To answer the question, to be considered functional, Smalltalk would need to use functions as building blocks, which it doesn't because it uses objects.
Smalltalk might not be a "pure functional language" (whatever that might be). However, natural use of Smalltalk often results in functional code. (What I guess the Scala people would call "object-functional".)
For example, Squeak's Point class has a functional API: methods like
It's quite normal to use higher order functions in Smalltalk like maps, filters, folds, and the like. Given that these are baked into the Collections API, it's often easier to write code that uses Collections in a functional way than not.
So many people have so many definitions of "functional programming language" that the question "is Foo a FPL" is as useless a question to ask as "is Foo an object oriented language".
Having said that, here's my two cents: a functional programming language is a language in which it is natural and idiomatic to employ functional techniques: first-class functions, avoidance of mutable state, side-effect free functions, higher-order functions.
By that description, Smalltalk is a functional programming language. It calls first-order functions "methods" or "blocks" depending on whether or they're named or anonymous. Objects store state in instance variables. Higher order functions are simply methods that take blocks as parameters.
Having said that, yes, you can write Smalltalk in a non-functional manner. It does allow for mutable state. Does that stop Smalltalk from being called a functional language? If so, neither are these languages functional: Common Lisp, Erlang (shared state through the process dictionary, ets/dets).
So, in brief, Smalltalk is an FPL because:
and Smalltalk is not an FPL because:
(Some Smalltalks do apparently support immutable objects. My experience is limited to Squeak, which does not support VM-level immutability.)
Edit: I don't understand igouy's need for named function definitions other than through defining methods on an object. But anyway, here we go:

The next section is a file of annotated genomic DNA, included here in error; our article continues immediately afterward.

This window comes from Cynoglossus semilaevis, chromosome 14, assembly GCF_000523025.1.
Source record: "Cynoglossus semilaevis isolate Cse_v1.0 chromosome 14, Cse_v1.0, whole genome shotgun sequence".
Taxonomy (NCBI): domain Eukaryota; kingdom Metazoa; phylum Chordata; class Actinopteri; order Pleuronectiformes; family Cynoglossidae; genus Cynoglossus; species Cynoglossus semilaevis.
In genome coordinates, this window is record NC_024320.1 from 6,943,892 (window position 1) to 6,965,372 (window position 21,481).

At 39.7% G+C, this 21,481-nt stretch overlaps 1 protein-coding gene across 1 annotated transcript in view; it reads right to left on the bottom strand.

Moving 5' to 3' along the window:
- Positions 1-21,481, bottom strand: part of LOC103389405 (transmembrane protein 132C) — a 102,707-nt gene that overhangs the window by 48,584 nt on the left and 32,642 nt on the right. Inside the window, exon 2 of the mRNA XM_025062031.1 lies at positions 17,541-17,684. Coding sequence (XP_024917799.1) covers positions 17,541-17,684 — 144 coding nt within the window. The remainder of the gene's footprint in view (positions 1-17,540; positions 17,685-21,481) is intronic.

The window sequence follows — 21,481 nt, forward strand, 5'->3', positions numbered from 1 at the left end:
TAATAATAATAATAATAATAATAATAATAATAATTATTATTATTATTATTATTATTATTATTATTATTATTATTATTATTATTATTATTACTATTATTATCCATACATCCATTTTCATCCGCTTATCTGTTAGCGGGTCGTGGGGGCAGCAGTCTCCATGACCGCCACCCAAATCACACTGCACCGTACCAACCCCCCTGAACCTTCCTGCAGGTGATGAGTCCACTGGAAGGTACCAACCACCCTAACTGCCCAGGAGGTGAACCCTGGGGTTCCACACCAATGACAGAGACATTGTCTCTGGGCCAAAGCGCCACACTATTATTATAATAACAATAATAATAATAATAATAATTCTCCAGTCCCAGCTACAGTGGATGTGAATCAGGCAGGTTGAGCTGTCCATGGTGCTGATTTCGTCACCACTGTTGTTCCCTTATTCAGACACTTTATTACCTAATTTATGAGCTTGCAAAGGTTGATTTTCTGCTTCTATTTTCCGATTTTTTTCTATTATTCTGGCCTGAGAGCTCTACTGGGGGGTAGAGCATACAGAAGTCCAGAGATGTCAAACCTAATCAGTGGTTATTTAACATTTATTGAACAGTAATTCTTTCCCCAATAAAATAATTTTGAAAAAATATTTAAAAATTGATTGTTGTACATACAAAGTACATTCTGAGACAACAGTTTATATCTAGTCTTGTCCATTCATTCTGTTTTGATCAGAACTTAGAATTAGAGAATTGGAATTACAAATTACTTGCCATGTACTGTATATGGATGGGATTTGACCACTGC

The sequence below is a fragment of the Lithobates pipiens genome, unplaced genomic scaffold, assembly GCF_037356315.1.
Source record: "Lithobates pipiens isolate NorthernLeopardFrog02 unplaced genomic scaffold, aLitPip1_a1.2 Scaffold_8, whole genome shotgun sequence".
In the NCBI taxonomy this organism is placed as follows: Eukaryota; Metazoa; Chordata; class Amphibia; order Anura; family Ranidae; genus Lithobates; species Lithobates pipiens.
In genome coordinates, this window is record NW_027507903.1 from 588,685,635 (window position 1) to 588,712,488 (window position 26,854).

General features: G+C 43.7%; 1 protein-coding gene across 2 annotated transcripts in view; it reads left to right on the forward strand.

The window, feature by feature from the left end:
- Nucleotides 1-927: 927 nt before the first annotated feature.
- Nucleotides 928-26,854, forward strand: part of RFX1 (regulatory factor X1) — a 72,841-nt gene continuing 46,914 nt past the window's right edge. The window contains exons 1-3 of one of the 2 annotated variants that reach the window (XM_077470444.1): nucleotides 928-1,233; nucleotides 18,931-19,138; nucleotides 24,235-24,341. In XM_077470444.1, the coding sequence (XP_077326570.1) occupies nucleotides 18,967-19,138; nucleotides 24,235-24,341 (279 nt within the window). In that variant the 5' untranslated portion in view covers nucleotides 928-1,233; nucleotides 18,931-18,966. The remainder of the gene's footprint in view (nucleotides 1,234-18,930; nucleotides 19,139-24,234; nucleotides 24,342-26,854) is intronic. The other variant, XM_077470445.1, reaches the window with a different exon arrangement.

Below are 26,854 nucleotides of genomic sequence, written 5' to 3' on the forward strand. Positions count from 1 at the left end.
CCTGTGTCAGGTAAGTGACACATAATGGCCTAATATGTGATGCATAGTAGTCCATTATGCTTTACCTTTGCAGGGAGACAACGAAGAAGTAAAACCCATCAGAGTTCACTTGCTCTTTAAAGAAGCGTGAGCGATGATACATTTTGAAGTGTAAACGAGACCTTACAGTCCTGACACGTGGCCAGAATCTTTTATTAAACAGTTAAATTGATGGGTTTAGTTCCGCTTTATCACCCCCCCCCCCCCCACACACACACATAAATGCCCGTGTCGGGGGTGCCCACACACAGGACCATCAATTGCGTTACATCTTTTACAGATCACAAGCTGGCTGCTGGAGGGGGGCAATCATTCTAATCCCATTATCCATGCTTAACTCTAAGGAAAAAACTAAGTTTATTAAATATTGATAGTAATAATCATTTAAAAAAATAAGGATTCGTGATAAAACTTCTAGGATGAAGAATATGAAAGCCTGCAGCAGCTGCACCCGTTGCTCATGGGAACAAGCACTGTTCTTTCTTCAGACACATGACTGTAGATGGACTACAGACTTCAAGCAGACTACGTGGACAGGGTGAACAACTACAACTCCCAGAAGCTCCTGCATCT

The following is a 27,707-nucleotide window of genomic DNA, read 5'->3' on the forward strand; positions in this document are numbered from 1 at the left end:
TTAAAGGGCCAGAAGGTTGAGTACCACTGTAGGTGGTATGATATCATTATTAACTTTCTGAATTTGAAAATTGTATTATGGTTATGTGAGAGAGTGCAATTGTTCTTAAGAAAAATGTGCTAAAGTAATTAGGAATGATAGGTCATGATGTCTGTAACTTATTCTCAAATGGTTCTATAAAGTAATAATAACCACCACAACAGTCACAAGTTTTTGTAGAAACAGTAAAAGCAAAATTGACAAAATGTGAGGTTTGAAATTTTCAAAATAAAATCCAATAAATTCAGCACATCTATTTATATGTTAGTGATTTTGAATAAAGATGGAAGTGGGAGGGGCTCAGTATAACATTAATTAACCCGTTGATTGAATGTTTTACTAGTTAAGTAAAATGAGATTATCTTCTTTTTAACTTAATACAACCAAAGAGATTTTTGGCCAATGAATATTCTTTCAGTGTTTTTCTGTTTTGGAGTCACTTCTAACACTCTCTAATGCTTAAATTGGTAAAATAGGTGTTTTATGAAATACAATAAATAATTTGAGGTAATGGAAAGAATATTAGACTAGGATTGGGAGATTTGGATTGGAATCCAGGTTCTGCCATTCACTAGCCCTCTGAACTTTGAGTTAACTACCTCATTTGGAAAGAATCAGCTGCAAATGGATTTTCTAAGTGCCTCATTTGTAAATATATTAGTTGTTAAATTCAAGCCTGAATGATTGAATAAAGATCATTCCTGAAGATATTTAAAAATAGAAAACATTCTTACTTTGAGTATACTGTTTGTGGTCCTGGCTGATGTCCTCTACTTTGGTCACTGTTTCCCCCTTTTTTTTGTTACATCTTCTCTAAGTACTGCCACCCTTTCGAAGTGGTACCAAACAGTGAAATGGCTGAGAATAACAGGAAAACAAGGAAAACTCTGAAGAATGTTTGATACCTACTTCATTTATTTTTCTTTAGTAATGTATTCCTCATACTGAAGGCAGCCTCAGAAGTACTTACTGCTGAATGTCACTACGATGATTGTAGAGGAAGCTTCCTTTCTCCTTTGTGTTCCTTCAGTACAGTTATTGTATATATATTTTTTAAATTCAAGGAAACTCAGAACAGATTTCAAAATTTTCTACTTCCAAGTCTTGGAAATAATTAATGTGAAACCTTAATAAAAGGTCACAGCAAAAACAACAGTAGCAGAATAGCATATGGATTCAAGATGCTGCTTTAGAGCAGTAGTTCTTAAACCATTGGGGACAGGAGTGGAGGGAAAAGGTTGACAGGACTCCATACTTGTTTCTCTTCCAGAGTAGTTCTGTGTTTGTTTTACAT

A language does not become a functional language by having named functions - by that definition, C would be functional ! More important is the functional semantics in the mathematical sense, that the result depends on the arguments alone (in particular: no side effects). By this definition, objects which can be modified by setters are contrary to a functional programming style. However, as already pointed out, even objects can be used in a functional style (Rectangle example) if you forbid side effects. And, btw. there is a duality between objects with methods and a set of functions which are defined in a closure over a private state (see SICP for details). They can simulate each other mutually:
the above is a simulation of "pure" functional objects, and semantically the same as a lot of Smalltalk code! However, to implement a setter-method, you have to add a method which does a (set! instVar newValue). And, because set! is non-functional, breaks the "functionality" of the scheme.
Summary: look at the semantics, not the source, luke !
To see the difference, look at this Erlang example which shows both an anonymous function and a named function.
There's no accepted definition of functional programming language.
If you define functional language as the language that supports first class functions, then yes, Smalltalk *is* a functional language.
If you also consider the factors like support for immutability, algebraic data types, pattern matching, partial application etc then no, Smalltalk *is not* a functional language.
I'd encourage you to read the following related blog posts (and also the comments below them):
Purely functional languages usually have immutable variables, making them more like the variables in a mathematical sense.
Smalltalk is a purely Object Oriented Language, where almost all code is basically objects interchanging messages. Functional programming is oriented to function calls, and compositions between functions to create more complex behavior (avoiding state for data, as opposed to internal states that objects have in any Object Oriented language).